Hi everyone, a fantastic result last night in the Rugby World Cup (NZ took out Australia 20-6 in the semi-final) so I’ve decided to serve up a bit of a mishmash of issues to celebrate.
After Shannon’s interesting post last Friday on Jewish community’s celebration at their surge in birth rates, and the front page piece on the religious unrest in Egypt by Anthony Billingsley, I thought that this fact sheet from the BBC is fitting. It gives an overview of the Christian population in the Middle East, providing some interesting information on Christianity’s size and political status in each country. Christianity was of course born in the Middle East, but according to the BBC, the proportion of Christians in most of the countries in the area is declining, through dropping birth rates, emigration and persecution.
Secondly, from The Hindu, we hear that the central Union Health and Family Welfare Ministry in India is proposing to set up a “Population Stabilisation Incentive Fund” which will be used to pay States and Union Territories if they have achieved the replacement total fertility rate (TFR) of 2.1 children per women or less. This fund seems to be only able to be used within the sector of population stabilisation. The current TFR of India overall is 2.8, although this masks a wide variation between the different internal states. The North and Central parts of the country have higher TFRs of between 3 and 3.8, while the Southern states tend to have much lower fertility rates.
The proposed Fund will incentivise States to bring their TFRs down so that India can achieve a stable population. The National Population Policy, released in 2000, hoped to achieve a stable population by 2045, but that has had to be pushed out to 2075. In achieving population stabilisation, the Health Ministry aims to empower women through greater female choice on when to have children and more effective counselling (is efficacy measured through the woman doing what the State wants or what she wants??) and easier access to abortion. The Ministry also wants to see women having their first children later and spreading them out more. However, the single greatest concern is the declining ratio of girls in the 0 to 6 year old category (to see more of this horrific problem, see more here). The Health ministry (despite wanting to give greater access to abortion and giving women greater choice) wants to ensure that abortion is not being practised on the basis of the sex of the child. It also wants to curb the neglect of girl children in India. These are noble aims, but it will be interesting to see what practically can be done. If you are making abortion easier, a right to choose for women, don’t be surprised if some choose in a way that you don’t like or agree with.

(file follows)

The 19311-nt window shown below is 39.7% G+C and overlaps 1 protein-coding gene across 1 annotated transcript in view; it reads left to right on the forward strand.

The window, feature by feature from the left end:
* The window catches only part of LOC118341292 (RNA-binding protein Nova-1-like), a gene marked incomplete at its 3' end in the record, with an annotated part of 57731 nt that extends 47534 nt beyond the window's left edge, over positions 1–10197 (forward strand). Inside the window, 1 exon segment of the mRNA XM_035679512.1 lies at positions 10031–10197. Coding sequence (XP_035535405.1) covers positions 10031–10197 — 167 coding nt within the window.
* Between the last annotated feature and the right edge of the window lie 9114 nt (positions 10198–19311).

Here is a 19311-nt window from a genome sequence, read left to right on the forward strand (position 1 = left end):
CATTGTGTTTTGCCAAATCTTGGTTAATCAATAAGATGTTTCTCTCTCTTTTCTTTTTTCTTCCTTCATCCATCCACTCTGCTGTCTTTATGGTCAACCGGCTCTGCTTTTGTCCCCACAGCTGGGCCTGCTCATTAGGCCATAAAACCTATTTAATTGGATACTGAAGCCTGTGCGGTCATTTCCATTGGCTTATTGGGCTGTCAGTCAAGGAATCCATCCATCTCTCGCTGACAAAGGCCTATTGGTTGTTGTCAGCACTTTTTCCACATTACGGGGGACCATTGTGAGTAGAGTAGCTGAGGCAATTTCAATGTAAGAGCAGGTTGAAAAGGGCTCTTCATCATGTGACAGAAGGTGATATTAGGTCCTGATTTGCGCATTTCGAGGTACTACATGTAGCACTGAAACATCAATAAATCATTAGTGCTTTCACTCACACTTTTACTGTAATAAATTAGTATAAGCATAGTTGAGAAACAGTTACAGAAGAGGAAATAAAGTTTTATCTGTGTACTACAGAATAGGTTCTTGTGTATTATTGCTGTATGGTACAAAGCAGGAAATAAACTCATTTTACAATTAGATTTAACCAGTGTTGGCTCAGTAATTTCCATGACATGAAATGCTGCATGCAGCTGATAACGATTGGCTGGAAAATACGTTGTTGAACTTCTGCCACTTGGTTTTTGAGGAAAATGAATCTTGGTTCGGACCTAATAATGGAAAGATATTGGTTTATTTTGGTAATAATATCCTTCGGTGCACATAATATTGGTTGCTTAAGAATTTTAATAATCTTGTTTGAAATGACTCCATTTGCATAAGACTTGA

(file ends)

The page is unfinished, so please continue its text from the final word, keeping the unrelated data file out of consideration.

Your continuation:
Finally, the Catholic Church in Southern India will have to be taken off the Union Health and Family Welfare Ministry’s Christmas card list after telling its parishioners to have more children in the State of Kerala. As the Associated Press reports:
“…Kerala’s Catholic parishes have launched a variety of programs, from free education to free medical care, said the Rev Jose Kottayil of the Kerala Catholic Bishops Council. Most begin offering the benefits with the fifth child, but the church helps poorer families with fewer children. The St. Vincent de Paul Forane Church, in the Kerala town of Kalpetta, is offering a bond of 10,000 rupees in the name of the fifth child. The money would be deposited in a bank until the child turns 18, church officials said. A large number of church-sponsored groups in Kerala have begun campaigns with the slogan “A large family is a happy family.” Kottayil said the Catholic Church plans to honor large families at a ceremony next month.”
Those behind the Populations Stabilisation Incentive Fund will not be happy.